The opportunistic method thieves used to rob home

THIEVES have used an extreme and bizarre opportunistic method of breaking into a home in broad daylight, stealing cash, jewellery and passports.

This has promoted police to remind locals that even things as simple as coins in visible consoles could encourage opportunistic thieves to gain access to vehicles.

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CCTV footage of the men has been given to police.
CCTV footage of the men has been given to police.

Scott Ellis is speaking out after his wife's car was broken into at Loganholme before thieves stole her garage remote and found the couples address in her service log book.

The culprits then drove from Logan to the Pepperina Court property where they gained easy access using the stolen garage remote before helping themselves to cash, jewellery and even passports in the couple's home.

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Mr Ellis, 38, and his wife Jo were left devastated by the September 11 robbery where thousands of dollars of cash and goods were taken just after lunchtime.

"I got the call from Jo and I was on my way to pick up our kids from daycare, but decided to go home first to check to see if we had been robbed.

"It was around 15 minutes after we got home when I went into our master bedroom and found that all the top drawers of our dressers and bed side tables had been rifled through and that was when I noticed that around $2000 in cash, our passports, birth certificates, spare car keys and jewellery was missing.

"They also took a few other things such as running shoes, phone chargers, a spare mobile phone.

Mr Ellis was able to obtain CCTV footage from a neighbour which he handed to police.

"I was pretty angry when I realised we had been robbed, the two guys that did it are a just a couple of drug addicted losers that need money for their next hit.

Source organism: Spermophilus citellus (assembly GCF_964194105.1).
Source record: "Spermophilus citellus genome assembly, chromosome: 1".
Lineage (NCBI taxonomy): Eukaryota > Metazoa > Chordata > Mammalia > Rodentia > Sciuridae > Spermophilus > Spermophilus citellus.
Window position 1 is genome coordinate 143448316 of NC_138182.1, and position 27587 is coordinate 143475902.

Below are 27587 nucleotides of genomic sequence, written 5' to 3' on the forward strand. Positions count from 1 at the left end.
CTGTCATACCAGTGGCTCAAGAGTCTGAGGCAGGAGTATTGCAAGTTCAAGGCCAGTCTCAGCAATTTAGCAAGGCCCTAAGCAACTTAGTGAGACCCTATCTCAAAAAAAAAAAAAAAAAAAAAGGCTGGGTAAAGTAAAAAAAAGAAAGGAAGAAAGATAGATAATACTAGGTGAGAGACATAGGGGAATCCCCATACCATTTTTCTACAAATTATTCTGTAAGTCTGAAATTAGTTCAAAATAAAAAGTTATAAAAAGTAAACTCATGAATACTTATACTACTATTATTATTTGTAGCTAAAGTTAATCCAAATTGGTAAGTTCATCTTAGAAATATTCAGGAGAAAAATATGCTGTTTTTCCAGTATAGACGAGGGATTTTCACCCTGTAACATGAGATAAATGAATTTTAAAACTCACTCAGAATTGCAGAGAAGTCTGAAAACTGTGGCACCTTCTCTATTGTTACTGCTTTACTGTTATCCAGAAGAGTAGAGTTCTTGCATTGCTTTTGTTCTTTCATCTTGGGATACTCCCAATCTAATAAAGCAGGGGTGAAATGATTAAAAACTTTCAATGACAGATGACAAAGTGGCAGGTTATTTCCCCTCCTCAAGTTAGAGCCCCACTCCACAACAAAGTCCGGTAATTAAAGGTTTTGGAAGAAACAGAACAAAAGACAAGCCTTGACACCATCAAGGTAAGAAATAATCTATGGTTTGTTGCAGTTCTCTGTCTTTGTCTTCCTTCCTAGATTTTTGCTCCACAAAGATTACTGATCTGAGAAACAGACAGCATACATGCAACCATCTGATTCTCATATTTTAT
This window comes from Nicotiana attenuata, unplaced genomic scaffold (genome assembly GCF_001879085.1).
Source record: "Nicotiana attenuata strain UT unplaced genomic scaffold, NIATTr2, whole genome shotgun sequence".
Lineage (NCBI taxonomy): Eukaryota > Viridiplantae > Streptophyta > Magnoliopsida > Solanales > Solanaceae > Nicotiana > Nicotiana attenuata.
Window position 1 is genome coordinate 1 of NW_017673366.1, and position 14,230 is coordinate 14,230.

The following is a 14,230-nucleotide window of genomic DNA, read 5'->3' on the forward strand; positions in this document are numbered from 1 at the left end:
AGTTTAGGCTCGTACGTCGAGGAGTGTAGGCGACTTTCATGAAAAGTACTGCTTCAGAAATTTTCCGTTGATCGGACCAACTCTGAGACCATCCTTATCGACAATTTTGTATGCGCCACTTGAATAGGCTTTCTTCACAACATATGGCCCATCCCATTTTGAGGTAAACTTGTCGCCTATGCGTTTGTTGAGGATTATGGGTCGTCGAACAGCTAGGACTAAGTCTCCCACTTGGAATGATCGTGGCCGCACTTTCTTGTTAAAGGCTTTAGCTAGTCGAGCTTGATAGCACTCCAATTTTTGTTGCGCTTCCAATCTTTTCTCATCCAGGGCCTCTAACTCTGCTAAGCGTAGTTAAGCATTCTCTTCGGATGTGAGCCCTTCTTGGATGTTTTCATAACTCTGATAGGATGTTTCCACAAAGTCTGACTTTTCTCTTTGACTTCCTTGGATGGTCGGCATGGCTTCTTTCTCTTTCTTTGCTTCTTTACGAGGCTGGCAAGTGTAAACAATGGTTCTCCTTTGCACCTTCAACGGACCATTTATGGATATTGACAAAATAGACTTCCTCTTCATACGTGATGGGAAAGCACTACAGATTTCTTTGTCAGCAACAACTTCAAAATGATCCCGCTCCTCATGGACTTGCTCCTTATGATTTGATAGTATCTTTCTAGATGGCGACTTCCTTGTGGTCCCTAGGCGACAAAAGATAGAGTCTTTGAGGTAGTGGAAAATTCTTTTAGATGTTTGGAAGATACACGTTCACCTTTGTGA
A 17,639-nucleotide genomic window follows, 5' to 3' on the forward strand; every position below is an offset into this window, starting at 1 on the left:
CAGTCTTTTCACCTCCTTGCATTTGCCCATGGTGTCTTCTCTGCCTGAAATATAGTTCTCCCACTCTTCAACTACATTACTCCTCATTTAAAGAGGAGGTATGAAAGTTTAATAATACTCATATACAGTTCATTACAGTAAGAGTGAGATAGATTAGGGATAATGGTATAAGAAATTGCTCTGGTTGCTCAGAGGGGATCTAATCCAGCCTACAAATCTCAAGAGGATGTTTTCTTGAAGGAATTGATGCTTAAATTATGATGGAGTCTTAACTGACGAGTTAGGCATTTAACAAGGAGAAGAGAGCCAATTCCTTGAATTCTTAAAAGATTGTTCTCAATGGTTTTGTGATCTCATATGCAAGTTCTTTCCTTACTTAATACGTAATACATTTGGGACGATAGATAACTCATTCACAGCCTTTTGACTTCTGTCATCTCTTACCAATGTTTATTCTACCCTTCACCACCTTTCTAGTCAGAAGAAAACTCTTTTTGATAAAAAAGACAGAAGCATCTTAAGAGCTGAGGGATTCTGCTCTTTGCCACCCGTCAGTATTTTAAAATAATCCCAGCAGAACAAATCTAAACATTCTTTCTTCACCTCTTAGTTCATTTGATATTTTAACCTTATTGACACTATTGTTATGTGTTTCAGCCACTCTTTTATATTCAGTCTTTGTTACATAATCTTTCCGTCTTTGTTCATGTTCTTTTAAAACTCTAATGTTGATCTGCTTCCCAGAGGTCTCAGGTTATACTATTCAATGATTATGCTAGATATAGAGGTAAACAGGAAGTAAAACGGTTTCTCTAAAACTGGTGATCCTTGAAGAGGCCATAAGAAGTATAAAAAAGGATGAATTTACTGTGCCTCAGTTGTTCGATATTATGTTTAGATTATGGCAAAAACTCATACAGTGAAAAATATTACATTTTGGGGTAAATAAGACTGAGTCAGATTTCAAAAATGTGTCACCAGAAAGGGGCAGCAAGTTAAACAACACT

Police have since located the couples passports in a car which was found crashed in the Port of Brisbane.

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Police advice locals to not leave any visible items on display in vehicles which may entice thieves to break in.
Police advice locals to not leave any visible items on display in vehicles which may entice thieves to break in.

Senior Constable Tracey Clouston from the Gold Coast District Crime Prevention Unit advised locals to never leave anything that could entice opportunistic thieves into vehicles.
"Even empty handbags, coins in a visible console, laptop bags without a laptop in it, mail with your address," she said.

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"Thieves don't know the difference, they will take the opportunity to break in anyway and you have the inconvenience of repairing a smashed window or much worse," she said.

"A person with a $1000 a day drug habit with break into your car for some coins to feed their addiction.

"It's common sense, don't give someone a reason to break into your car.

"In some cases, they will steal your car and then go on and rob you and load up your own car with all your stuff

All thieves need is three things; the ability, the desire and the opportunity — it’s the crime triangle according to police.
All thieves need is three things; the ability, the desire and the opportunity — it’s the crime triangle according to police.

"All thieves need is three things; the ability, the desire and the opportunity - it's the crime triangle.
"If you illuminate the opportunity, they are much less likely to even try.

"It's about taking responsibility and taking away those opportunities."

A police spokeswoman said police were still investigating the burglary of a home at Ormeau on Wednesday September 11.

"Person/s have used the garage remote to gain entry to a home at Pepperina Court, Ormeau, where jewellery and a safe containing passports, birth certificates, two sets of car-keys and approximately $2000 cash were stolen," she said.

Investigations continue.